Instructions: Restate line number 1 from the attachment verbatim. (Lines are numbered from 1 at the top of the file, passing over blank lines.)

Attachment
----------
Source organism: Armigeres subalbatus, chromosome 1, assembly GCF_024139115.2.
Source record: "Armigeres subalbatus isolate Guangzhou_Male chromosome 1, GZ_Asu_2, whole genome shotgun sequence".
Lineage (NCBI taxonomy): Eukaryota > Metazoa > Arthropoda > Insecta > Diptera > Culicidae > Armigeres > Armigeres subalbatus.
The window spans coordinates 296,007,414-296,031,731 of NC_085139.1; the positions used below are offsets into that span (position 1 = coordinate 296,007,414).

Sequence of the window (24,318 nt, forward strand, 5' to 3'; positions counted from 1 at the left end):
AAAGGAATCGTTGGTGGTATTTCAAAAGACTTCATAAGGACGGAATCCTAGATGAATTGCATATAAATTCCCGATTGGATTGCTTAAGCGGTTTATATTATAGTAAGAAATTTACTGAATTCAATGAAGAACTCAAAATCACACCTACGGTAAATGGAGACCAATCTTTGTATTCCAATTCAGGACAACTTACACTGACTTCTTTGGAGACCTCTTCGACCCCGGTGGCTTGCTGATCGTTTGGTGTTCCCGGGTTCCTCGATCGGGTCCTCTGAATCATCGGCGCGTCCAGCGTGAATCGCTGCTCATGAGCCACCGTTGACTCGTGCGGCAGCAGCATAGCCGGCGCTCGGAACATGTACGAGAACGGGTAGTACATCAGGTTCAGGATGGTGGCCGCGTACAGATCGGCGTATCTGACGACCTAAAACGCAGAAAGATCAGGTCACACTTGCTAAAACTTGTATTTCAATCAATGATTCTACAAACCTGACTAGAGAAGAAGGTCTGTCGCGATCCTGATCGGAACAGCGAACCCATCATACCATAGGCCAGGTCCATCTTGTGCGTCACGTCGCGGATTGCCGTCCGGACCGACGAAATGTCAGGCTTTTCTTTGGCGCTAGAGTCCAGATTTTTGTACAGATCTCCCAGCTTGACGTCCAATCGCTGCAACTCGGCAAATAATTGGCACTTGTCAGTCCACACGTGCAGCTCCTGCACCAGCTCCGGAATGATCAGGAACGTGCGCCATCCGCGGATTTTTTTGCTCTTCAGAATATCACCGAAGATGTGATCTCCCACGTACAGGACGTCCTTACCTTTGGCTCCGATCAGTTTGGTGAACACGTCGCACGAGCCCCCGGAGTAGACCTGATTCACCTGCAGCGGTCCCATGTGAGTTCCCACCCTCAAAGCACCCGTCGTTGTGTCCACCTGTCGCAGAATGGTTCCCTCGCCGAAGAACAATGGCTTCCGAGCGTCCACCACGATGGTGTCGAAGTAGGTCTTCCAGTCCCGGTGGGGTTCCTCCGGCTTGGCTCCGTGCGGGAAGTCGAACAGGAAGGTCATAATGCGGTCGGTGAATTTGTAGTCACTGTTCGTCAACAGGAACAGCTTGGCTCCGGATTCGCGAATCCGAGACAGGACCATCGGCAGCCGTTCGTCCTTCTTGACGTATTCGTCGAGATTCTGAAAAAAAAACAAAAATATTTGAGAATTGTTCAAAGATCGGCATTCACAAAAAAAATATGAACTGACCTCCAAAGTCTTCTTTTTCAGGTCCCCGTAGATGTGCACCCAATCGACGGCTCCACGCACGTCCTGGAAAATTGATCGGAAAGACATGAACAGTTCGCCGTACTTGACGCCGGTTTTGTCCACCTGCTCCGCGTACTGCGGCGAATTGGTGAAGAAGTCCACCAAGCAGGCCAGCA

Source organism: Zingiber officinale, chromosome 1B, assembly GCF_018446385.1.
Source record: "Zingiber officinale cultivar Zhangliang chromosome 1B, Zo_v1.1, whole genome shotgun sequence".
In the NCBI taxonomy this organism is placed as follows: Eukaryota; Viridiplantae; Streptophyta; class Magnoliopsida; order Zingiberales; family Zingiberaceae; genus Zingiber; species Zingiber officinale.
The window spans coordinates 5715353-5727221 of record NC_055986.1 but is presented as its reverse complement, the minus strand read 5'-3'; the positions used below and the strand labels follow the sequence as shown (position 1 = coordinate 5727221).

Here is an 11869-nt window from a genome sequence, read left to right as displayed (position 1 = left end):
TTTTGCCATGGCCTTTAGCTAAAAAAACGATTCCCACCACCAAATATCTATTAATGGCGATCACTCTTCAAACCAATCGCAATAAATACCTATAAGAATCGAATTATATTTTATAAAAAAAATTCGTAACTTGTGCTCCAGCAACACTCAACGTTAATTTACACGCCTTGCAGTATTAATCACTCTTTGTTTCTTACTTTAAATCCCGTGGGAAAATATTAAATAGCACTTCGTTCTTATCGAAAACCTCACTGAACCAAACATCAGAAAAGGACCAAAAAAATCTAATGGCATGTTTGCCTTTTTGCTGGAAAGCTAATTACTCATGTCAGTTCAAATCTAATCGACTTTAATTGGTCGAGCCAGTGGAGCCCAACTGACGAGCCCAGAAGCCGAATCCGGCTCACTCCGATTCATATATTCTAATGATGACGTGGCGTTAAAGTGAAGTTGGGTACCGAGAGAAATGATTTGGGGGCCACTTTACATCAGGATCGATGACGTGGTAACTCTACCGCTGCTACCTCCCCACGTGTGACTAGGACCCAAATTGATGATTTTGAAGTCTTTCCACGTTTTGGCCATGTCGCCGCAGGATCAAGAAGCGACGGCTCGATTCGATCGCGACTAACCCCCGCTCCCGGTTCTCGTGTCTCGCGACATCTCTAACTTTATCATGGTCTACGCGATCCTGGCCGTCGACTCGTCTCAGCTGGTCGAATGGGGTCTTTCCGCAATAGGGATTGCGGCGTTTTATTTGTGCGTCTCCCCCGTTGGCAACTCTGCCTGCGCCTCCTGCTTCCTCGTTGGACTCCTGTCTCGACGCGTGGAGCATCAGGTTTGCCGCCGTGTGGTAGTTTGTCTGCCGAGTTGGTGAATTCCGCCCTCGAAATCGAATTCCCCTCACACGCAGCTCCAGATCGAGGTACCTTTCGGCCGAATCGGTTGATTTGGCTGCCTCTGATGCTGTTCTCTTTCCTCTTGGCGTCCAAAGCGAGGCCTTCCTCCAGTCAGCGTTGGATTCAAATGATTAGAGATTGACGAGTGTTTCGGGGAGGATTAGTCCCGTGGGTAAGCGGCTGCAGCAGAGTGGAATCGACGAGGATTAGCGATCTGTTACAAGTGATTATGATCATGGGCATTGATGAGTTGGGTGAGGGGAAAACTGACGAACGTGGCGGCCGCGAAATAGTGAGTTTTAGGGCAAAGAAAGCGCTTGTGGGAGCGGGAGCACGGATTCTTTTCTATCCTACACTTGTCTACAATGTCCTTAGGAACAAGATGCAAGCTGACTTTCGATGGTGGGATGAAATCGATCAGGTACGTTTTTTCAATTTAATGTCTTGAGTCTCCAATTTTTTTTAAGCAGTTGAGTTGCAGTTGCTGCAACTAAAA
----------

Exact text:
Source organism: Armigeres subalbatus, chromosome 1, assembly GCF_024139115.2.